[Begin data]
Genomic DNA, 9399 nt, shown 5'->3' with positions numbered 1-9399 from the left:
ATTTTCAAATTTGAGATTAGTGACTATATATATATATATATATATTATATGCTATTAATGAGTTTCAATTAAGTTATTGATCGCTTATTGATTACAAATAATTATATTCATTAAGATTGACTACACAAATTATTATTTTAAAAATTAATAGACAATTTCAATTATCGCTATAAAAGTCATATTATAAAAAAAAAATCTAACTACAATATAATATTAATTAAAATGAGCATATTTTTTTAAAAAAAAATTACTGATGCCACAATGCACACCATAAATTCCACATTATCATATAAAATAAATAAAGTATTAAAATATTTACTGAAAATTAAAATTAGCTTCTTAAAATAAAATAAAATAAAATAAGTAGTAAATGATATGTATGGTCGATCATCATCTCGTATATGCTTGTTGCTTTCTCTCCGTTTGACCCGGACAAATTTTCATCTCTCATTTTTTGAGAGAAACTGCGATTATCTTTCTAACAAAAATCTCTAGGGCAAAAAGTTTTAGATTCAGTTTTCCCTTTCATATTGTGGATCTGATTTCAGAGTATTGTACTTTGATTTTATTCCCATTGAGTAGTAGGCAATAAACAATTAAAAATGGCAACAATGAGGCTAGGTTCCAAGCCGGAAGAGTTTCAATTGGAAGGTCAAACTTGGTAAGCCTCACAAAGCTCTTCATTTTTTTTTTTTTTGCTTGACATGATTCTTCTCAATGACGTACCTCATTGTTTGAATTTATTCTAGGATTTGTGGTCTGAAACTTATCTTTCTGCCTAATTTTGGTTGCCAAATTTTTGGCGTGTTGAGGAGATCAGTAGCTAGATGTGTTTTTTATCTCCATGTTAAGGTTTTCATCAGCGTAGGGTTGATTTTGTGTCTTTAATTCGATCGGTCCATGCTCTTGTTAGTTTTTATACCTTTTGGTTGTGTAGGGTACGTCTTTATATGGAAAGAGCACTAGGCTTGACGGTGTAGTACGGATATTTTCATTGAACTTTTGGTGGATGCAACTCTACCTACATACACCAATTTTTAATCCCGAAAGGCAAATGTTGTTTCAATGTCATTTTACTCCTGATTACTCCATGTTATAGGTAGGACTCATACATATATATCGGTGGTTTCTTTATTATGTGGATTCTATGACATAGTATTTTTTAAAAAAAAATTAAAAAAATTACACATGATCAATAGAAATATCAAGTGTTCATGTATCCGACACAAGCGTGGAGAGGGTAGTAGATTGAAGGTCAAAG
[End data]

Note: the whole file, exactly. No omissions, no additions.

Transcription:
Genomic DNA, 9399 nt, shown 5'->3' with positions numbered 1-9399 from the left:
ATTTTCAAATTTGAGATTAGTGACTATATATATATATATATATATTATATGCTATTAATGAGTTTCAATTAAGTTATTGATCGCTTATTGATTACAAATAATTATATTCATTAAGATTGACTACACAAATTATTATTTTAAAAATTAATAGACAATTTCAATTATCGCTATAAAAGTCATATTATAAAAAAAAAATCTAACTACAATATAATATTAATTAAAATGAGCATATTTTTTTAAAAAAAAATTACTGATGCCACAATGCACACCATAAATTCCACATTATCATATAAAATAAATAAAGTATTAAAATATTTACTGAAAATTAAAATTAGCTTCTTAAAATAAAATAAAATAAAATAAGTAGTAAATGATATGTATGGTCGATCATCATCTCGTATATGCTTGTTGCTTTCTCTCCGTTTGACCCGGACAAATTTTCATCTCTCATTTTTTGAGAGAAACTGCGATTATCTTTCTAACAAAAATCTCTAGGGCAAAAAGTTTTAGATTCAGTTTTCCCTTTCATATTGTGGATCTGATTTCAGAGTATTGTACTTTGATTTTATTCCCATTGAGTAGTAGGCAATAAACAATTAAAAATGGCAACAATGAGGCTAGGTTCCAAGCCGGAAGAGTTTCAATTGGAAGGTCAAACTTGGTAAGCCTCACAAAGCTCTTCATTTTTTTTTTTTTTGCTTGACATGATTCTTCTCAATGACGTACCTCATTGTTTGAATTTATTCTAGGATTTGTGGTCTGAAACTTATCTTTCTGCCTAATTTTGGTTGCCAAATTTTTGGCGTGTTGAGGAGATCAGTAGCTAGATGTGTTTTTTATCTCCATGTTAAGGTTTTCATCAGCGTAGGGTTGATTTTGTGTCTTTAATTCGATCGGTCCATGCTCTTGTTAGTTTTTATACCTTTTGGTTGTGTAGGGTACGTCTTTATATGGAAAGAGCACTAGGCTTGACGGTGTAGTACGGATATTTTCATTGAACTTTTGGTGGATGCAACTCTACCTACATACACCAATTTTTAATCCCGAAAGGCAAATGTTGTTTCAATGTCATTTTACTCCTGATTACTCCATGTTATAGGTAGGACTCATACATATATATCGGTGGTTTCTTTATTATGTGGATTCTATGACATAGTATTTTTTAAAAAAAAATTAAAAAAATTACACATGATCAATAGAAATATCAAGTGTTCATGTATCCGACACAAGCGTGGAGAGGGTAGTAGATTGAAGGTCAAAG